Category Archives: FMLA

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Alleged comments by HR director sufficient to defeat company’s motion for summary judgment.

Remarks by a law firm’s human resources director could be “direct evidence” of pregnancy discrimination and violation of the FMLA, according to the 7th U.S. District Court of Appeals. According to the court, such evidence falls outside of the “hearsay” objection that might otherwise keep it from being presented to a jury. Makowski v. SmithAmundsen … Continue Reading

To invoke FMLA protection for care of another, some geographic proximity is required by the employee.

In an unpublished opinion, the 5th U.S. Circuit Court of Appeals has held that an individual who requests FMLA leave to care for a seriously ill family member must have some role in providing the “care” required by the relative’s illness. According to the Fifth Circuit, a father who left his seriously injured daughter in … Continue Reading

Insufficient medical information justifies refusal of FMLA leave.

The federal regulations that support the Family and Medical Leave Act require that an employee submit to his or her employer certain medical facts within the knowledge of the employee’s health care provider, including information related to the incapacitation, examination, or treatment that may be required by a health care provider. The 9th U.S. Circuit … Continue Reading

Employee’s failure to respond to phone calls from employer regarding his request for FMLA leave precludes a claim against employer under that Act.

Most employers recognize that the Family and Medical Leave Act (FMLA) prohibits them from denying, restraining, or interfering with an employee’s rights to qualified leave. Last week’s Update addressed a situation in which an employer’s frequent phone calls to the employee asking when she would return to work while she was on FMLA leave may … Continue Reading

Employer’s frequent calls to employee during FMLA may create interference with that leave.

Under the Family and Medical Leave Act (FMLA), an employer is prohibited from denying, restraining, or interfering with an employee’s rights to qualified leave. One federal court recently found that an employer’s frequent phone calls to the employee asking when she would return to work while she was on FMLA leave may have interfered with … Continue Reading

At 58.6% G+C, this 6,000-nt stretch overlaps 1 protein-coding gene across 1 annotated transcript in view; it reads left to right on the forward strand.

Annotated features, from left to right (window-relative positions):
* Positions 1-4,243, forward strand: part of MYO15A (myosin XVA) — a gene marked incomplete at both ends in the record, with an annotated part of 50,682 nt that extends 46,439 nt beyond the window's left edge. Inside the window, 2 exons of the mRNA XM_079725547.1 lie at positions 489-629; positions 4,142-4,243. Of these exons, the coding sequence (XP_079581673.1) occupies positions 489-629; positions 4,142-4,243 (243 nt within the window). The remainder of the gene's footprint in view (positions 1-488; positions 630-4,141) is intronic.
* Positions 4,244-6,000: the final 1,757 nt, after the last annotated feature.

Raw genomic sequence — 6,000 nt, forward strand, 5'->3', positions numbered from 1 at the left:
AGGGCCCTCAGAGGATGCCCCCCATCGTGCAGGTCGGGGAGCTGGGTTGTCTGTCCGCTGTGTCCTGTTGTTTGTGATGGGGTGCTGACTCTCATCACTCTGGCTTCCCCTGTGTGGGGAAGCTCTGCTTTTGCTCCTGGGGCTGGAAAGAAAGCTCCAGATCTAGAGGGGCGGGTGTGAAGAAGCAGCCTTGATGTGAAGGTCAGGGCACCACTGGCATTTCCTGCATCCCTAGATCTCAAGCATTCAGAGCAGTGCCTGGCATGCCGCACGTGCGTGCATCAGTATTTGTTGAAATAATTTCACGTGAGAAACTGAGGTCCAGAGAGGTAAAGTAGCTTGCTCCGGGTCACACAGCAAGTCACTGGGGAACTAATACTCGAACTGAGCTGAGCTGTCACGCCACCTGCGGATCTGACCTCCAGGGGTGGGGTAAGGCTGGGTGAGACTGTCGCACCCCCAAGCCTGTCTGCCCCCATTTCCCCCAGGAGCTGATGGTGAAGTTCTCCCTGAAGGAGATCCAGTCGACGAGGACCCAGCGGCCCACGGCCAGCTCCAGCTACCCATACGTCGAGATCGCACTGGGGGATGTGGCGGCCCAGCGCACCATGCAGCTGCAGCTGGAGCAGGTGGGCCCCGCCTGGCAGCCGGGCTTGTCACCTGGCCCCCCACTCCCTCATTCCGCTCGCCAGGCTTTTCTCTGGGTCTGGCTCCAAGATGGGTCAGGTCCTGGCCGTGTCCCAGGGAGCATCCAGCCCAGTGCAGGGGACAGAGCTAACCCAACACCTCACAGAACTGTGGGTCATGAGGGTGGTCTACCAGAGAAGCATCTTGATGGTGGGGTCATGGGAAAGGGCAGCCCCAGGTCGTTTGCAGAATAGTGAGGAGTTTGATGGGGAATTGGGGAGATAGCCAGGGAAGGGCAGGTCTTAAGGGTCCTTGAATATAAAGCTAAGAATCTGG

Employer can require compliance with call-in policy, even during FMLA leave.

The 8th U.S. Circuit Court of Appeals has held that an employee who was fired for repeatedly violating her employer’s call-in policy cannot proceed with her lawsuit under the FMLA. Thompson v. CenturyTel of Central Arkansas,LLC, 8th Cir, No. 09-3602, December 3, 2010. Loretta Thompson began working for CenturyTel, a telecommunications company, in 2003. In … Continue Reading

Employer should allow certification period to expire before taking adverse action based on employee’s failure to provide FMLA medical certification.

The 6th U.S. Circuit Court of Appeals has held that an employer must wait until the expiration of the medical certification period in order to deny FMLA leave to an employee. Branham v. Gannett Satellite Information Network, Inc., 6th Cir., No. 09-6149, September 2, 2010. Deborah Branham filed suit against her employer, The Dickson Herald, … Continue Reading

Termination for poor performance discussed prior to FMLA leave does not support retaliation claim.

The Family and Medical Leave Act prohibits employers from discriminating against employees who have taken leave under that Act. However, the 7th U.S. Circuit Court of Appeals has affirmed summary judgment in favor of an employer who terminated an individual for excessive absenteeism and performance issues that developed prior to that employee’s request for FMLA … Continue Reading

FMLA amended to expand available time for leave related to family members in the Armed Forces.

On October 28, 2009, President Obama signed the National Defense Authorization Act (NDAA), which includes provisions that expand the military leave entitlements of the Family and Medical Leave Act (FMLA) by expanding both the “qualifying exigency” leave and military caregiver leave that became effective in January 2008. Prior to these new amendments, an eligible employee … Continue Reading

Employee’s alteration of healthcare provider’s form may invalidate FMLA application.

The Family and Medical Leave Act (FMLA) entitles eligible employees to 12 weeks of leave during a 12-month period under certain circumstances which include a “serious medical condition.” An employer is allowed, under the regulations associated with the FMLA, to require an employee to document his or her medical condition, and further may require the … Continue Reading

FMLA allows an employer to base termination on performance problems discovered during an employee’s leave.

The Family and Medical Leave Act allows individuals to take unpaid leave from work and requires that in most cases, such individuals be returned to their prior position or an equivalent one upon return from the leave. The 7th U.S. Circuit Court of Appeals has clarified that requirement, and has held that when an employer … Continue Reading
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